This week Diamond Light Source, the UK’s national synchrotron science facility, is celebrating eight years since the UK government, via the Science and Technology Facilities Council (STFC), and the Wellcome Trust signed a Joint Venture to build and operate the facility.
The Diamond synchrotron was delivered on time, on budget and to specification when it went into operation at the beginning of 2007 with seven beamlines, hi-tech experimental stations used by UK and international scientists to study matter and material at the scale of atoms and molecules. Since then the facility, which produces intense beams of X-rays 10 billion times brighter than the sun, has produced a wealth of exciting science, with 247 groups of researchers allocated regular beamtime over the past year and 3,000 users of the facility on the books; a clear sign that the community of scientific users is going strong.
In post since the beginning of the project, Prof. Gerd Materlik, Diamond’s Chief Executive, has seen the facility evolve.
“In eight years, the team has achieved so much – from just a handful we have grown to a team of over 400 people, growth in the midst of delivering massively complex projects. The team should be pleased with the leading-edge facilities for science that they have all contributed to. We are now well into the delivery of Phase II, yet again within budget and on track to complete by 2012, which will bring the total up to 22 cutting-edge experimental stations. The 17 beamlines that are currently in operation are delivering excellent results as well as attracting an alternative demographic of users. For example, Diamond’s biomedical applications are drawing many clinicians, oncologists and obstetricians, as well as 13 pharmaceutical companies, to benefit from the unique research facilities we have on offer.”
Prof Gerd Materlik, CEO of Diamond Light Source
|A tetramer of PFV integrase assembled on viral DNA ends (PDB ID 3L2S). Research published in Nature by Imperial College London. The protein molecules are shown as cartoons in green and orange and viral DNA in magenta. Red sticks represent side chains of the invariant active site carboxylates; grey spheres are the essential metal atoms.|
Recent work published in the journal Nature explains how scientists from Imperial College London used Diamond’s X-rays to help solve the structure of a key enzyme found in retroviruses like HIV, a puzzle that scientists have been trying to solve for 20 years. This new discovery could potentially lead to better treatments for the virus. Lead author on the paper, Dr Peter Cherepanov, says, “Regular access to the state-of-the-art life science beamlines at the Diamond Light Source facility allowed us to evaluate a number of crystal forms and to eventually determine the elusive structure. This amazing breakthrough elucidated the assembly of the retroviral integration machinery and the structural basis for the HIV integrase inhibitor action.”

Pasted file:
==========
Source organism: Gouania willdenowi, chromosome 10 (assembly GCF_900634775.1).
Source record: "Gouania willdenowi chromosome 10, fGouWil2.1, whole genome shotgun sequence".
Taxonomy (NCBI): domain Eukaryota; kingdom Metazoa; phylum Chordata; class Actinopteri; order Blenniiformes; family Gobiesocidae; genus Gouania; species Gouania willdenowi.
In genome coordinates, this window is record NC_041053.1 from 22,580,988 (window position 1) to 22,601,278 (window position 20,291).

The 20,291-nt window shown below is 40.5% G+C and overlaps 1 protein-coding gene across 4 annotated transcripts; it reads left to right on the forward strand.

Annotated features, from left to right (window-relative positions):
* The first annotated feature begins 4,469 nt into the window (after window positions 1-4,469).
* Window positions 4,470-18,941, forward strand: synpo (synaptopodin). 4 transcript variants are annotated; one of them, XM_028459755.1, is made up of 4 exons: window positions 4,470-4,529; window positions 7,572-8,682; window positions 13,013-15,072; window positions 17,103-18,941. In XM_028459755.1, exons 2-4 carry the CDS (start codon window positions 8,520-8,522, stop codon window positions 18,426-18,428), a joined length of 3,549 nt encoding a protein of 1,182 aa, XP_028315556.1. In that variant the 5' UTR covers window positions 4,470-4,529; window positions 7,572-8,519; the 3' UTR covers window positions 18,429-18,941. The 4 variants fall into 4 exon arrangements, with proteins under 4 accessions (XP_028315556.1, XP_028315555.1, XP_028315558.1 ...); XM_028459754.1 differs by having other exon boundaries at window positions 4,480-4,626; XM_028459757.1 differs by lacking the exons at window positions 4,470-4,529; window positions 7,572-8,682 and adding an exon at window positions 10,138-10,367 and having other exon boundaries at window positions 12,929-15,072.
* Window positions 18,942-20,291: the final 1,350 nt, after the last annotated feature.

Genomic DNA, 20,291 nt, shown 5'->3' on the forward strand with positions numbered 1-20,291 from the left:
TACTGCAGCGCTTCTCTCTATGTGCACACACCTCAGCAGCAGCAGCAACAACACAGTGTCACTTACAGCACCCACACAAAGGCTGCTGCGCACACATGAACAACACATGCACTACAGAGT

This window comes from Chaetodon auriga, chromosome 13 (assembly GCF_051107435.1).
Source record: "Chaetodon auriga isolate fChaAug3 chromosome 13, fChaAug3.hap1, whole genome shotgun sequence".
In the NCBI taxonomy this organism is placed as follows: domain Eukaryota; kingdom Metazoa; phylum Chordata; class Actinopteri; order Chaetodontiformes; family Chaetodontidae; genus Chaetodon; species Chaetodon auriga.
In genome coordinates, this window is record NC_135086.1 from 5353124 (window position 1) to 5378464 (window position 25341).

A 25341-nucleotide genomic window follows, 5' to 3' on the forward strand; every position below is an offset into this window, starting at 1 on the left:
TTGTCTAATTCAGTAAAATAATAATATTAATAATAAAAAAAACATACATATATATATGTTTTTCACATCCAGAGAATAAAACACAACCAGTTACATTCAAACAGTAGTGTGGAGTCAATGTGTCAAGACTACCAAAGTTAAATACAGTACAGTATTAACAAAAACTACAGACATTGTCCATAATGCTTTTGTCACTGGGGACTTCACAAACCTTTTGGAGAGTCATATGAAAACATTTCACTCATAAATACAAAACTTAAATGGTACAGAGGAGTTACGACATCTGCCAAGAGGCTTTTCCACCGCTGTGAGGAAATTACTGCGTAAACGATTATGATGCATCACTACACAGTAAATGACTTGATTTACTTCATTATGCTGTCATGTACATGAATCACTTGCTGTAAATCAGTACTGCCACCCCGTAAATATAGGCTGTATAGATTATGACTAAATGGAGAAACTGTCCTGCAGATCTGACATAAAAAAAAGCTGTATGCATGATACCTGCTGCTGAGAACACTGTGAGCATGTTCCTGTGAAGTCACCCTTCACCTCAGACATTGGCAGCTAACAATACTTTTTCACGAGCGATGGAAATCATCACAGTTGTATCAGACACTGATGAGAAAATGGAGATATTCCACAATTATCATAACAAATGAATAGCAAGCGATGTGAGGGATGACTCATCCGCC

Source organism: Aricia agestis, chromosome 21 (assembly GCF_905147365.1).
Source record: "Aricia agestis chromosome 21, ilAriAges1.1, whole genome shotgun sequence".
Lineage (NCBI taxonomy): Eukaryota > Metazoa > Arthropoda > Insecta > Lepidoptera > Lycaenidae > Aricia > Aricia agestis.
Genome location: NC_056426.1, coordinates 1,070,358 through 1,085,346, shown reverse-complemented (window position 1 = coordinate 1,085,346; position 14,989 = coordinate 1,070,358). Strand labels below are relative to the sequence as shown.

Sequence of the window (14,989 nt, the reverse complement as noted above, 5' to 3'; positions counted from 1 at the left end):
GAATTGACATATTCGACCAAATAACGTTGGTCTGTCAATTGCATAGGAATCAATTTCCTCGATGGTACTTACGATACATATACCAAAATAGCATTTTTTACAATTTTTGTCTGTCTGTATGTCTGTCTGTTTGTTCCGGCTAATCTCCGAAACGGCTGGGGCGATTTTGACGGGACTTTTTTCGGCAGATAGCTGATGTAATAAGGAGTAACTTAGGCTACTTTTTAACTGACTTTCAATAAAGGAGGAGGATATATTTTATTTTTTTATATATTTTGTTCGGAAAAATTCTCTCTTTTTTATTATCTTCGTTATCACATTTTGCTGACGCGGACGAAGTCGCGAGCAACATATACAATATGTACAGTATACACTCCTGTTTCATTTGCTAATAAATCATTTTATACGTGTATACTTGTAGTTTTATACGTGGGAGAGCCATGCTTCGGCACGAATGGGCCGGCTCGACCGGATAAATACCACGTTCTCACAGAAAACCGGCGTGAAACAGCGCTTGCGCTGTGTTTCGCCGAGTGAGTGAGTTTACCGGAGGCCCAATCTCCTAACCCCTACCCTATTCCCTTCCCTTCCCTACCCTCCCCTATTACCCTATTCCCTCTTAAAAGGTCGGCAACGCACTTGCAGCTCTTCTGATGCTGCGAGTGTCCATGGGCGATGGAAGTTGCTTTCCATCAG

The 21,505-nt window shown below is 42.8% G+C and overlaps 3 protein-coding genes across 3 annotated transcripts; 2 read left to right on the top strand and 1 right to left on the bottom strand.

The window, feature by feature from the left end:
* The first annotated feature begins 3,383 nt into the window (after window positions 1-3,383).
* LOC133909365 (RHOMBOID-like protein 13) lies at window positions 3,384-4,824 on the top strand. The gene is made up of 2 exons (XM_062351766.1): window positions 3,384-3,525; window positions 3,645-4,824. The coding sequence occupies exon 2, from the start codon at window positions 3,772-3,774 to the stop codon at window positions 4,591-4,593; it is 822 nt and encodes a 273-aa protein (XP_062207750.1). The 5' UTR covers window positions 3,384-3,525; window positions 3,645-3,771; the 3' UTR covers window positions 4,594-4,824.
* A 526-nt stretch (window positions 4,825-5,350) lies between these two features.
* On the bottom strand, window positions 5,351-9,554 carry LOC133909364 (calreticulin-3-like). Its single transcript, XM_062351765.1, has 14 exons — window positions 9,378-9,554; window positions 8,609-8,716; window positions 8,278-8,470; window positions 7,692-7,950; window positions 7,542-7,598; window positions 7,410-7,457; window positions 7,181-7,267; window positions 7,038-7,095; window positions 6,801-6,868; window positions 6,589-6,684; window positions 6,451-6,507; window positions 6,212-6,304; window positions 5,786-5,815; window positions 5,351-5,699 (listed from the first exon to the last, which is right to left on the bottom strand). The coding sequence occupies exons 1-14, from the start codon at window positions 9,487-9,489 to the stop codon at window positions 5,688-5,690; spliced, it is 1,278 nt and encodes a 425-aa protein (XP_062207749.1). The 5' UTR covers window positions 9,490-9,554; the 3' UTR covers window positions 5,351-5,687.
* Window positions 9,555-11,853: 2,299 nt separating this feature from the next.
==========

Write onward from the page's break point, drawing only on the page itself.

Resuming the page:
From viruses to new materials, Diamond’s X-rays are being used by scientists from the University of Manchester, who have recently found a clean and green way of making tiny magnets for high tech gadgets – using natural bacteria that have been around for millions of years. The work by a Manchester team of geomicrobiologists paves the way for nanometer-size magnets – used in mobile phones and recording devices – to be made without the usual nasty chemicals and energy intensive methods.
Diamond user, Prof. Richard Pattrick, Professor of Earth Science at Manchester, said, “This is intriguing work that raises the exciting prospect of a biologically friendly, energy-efficient method of producing nanomagnets tailored for different uses.”
Dr Joanna Collingwood, Assistant Professor of Engineering at the University of Warwick School of Engineering and Chair of the Diamond User Committee, is a user of the facility herself, exploiting its X-rays to further our knowledge of neurological diseases such as Parkinson’s and Alzheimer’s. She says, “Light sources like Diamond provide unique opportunities for an incredibly diverse range of fundamental and applied research. Access is very competitive and the community is avidly waiting for Phase II to be completed and more capacity to be available.”
The latest beamline to go into operation at Diamond is the Joint Engineering Environmental and Processing (JEEP) beamline, a multi-disciplinary facility for a wide range of users, from engineers who are interested in how large products and systems, such as an aircraft wing, cope when exposed to strain, ageing, fatigue etc., to a museum conservator who wants to know more about the origins of ancient artefacts. The large JEEP beamline will use techniques that will allow scientists to look inside large intact objects without having to open them up.
The final five Phase II beamlines are scheduled to be added to Diamond over the next two years, bringing the total number of operational beamlines to 22. Together they will cover a wide range of science; from biology and medicine, to the physical and chemical sciences, through to the environmental and engineering.
Prof Materlik concludes, “We have been pleased with the support of our user community which has clearly had a direct impact on the STFC Prioritisation exercise, and welcome the latest announcement by Lord Drayson that important national facilities like Diamond will receive funding with long term perspective.”
Diamond Light Source is the UK's national synchrotron science facility, located at the Harwell Science and Innovation Campus in Oxfordshire.
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